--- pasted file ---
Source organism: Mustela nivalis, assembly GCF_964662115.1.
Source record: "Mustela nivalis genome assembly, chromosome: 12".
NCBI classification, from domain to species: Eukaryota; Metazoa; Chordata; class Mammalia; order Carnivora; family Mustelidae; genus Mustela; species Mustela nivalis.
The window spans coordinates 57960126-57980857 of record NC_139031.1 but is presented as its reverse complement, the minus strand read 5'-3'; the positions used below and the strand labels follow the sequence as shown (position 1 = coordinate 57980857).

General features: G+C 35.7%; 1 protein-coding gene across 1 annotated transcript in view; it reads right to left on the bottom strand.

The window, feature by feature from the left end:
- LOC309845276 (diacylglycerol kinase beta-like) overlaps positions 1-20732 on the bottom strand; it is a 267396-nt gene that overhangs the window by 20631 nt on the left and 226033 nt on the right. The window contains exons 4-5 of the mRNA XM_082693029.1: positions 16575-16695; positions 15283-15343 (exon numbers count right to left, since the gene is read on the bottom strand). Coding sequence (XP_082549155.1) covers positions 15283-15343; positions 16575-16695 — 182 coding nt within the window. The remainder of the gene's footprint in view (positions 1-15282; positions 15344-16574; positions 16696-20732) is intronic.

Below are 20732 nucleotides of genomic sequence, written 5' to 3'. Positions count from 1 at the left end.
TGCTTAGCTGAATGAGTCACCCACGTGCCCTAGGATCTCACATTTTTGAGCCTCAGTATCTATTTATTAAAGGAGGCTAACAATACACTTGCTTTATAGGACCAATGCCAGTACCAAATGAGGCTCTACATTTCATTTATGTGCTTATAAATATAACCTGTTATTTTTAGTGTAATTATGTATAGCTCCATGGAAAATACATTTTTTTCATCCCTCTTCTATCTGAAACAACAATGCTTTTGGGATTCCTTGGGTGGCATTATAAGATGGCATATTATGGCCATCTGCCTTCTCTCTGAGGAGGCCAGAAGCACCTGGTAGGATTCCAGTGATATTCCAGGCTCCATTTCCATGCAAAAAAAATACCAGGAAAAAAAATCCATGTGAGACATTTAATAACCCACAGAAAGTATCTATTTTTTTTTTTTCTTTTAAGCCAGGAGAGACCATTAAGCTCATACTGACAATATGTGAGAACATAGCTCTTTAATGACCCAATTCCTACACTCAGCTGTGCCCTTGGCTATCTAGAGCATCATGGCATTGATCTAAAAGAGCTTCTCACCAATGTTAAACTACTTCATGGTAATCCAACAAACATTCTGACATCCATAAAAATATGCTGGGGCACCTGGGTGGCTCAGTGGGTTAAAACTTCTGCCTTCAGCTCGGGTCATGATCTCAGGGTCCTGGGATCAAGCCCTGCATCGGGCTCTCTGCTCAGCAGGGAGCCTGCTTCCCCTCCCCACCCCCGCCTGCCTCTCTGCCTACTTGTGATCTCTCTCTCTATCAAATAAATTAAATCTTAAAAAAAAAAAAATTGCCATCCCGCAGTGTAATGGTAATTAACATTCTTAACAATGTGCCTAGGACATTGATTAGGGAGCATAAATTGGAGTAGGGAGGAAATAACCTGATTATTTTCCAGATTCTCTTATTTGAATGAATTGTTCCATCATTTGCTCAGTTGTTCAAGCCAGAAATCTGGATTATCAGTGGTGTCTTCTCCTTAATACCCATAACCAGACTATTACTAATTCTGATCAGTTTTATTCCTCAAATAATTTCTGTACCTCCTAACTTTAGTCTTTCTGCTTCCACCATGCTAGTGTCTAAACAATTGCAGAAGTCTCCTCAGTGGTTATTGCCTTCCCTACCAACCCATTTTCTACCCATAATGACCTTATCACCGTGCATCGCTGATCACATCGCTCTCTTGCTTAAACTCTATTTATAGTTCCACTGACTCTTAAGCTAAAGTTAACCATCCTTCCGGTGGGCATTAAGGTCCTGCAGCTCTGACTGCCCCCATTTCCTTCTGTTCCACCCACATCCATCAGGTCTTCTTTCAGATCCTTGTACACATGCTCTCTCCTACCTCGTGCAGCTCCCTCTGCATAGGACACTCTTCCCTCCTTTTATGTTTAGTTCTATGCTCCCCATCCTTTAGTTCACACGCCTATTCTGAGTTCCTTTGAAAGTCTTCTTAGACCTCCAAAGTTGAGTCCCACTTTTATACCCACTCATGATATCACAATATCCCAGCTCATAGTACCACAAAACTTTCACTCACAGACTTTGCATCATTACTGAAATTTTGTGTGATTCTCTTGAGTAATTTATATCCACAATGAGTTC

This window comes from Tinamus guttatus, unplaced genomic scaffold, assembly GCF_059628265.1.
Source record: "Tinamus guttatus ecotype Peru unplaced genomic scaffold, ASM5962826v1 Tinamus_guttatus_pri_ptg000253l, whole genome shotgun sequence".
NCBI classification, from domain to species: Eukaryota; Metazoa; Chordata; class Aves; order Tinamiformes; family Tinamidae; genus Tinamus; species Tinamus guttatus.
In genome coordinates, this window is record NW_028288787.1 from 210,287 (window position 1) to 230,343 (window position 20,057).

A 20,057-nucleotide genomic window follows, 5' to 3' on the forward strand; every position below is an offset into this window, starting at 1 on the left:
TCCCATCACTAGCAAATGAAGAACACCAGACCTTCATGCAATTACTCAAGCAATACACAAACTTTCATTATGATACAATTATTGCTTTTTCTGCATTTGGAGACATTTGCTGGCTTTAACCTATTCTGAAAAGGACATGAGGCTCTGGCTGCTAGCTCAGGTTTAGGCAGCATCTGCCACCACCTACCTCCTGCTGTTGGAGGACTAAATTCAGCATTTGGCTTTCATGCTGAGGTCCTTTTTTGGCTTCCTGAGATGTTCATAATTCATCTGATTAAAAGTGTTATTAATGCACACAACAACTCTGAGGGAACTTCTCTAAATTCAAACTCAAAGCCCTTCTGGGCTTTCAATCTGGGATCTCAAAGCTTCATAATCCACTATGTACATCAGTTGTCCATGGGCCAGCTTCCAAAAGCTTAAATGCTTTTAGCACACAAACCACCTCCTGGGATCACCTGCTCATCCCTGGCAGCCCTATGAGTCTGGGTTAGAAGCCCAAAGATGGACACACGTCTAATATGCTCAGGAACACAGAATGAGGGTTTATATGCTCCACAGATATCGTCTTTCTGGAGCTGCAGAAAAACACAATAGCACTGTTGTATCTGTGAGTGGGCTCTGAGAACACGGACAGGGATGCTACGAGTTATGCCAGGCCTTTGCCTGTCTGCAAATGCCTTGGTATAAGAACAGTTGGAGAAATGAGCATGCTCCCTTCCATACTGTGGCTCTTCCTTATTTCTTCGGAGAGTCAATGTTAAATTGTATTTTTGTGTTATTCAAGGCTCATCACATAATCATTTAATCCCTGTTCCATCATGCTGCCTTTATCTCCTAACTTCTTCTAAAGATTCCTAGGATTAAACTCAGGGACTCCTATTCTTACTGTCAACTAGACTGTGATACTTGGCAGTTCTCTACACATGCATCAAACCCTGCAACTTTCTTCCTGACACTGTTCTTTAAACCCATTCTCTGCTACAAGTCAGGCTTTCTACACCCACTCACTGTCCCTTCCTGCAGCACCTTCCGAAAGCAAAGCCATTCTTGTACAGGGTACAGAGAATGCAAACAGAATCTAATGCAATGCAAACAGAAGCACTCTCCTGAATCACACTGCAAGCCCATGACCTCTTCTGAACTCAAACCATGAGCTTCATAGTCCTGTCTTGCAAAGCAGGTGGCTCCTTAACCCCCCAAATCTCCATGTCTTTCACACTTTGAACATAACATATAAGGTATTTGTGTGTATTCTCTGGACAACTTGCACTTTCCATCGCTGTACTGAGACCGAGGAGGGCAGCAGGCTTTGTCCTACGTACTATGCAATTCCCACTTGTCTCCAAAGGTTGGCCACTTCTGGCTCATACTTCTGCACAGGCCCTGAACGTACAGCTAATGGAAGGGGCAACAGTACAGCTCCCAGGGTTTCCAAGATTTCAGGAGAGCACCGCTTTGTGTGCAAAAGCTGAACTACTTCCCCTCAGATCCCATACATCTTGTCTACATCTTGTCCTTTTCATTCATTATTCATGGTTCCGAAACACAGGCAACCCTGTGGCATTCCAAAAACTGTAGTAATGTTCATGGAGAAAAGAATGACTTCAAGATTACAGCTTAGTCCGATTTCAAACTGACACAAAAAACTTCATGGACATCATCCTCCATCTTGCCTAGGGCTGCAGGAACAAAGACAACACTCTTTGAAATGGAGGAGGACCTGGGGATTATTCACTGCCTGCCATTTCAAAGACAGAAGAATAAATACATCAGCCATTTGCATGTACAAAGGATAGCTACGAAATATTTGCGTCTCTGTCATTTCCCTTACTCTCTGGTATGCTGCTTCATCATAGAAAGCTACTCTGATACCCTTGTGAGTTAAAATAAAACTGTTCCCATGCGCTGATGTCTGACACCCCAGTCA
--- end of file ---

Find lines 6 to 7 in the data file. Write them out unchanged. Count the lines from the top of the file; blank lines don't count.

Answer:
The window, feature by feature from the left end:
- LOC309845276 (diacylglycerol kinase beta-like) overlaps positions 1-20732 on the bottom strand; it is a 267396-nt gene that overhangs the window by 20631 nt on the left and 226033 nt on the right. The window contains exons 4-5 of the mRNA XM_082693029.1: positions 16575-16695; positions 15283-15343 (exon numbers count right to left, since the gene is read on the bottom strand). Coding sequence (XP_082549155.1) covers positions 15283-15343; positions 16575-16695 — 182 coding nt within the window. The remainder of the gene's footprint in view (positions 1-15282; positions 15344-16574; positions 16696-20732) is intronic.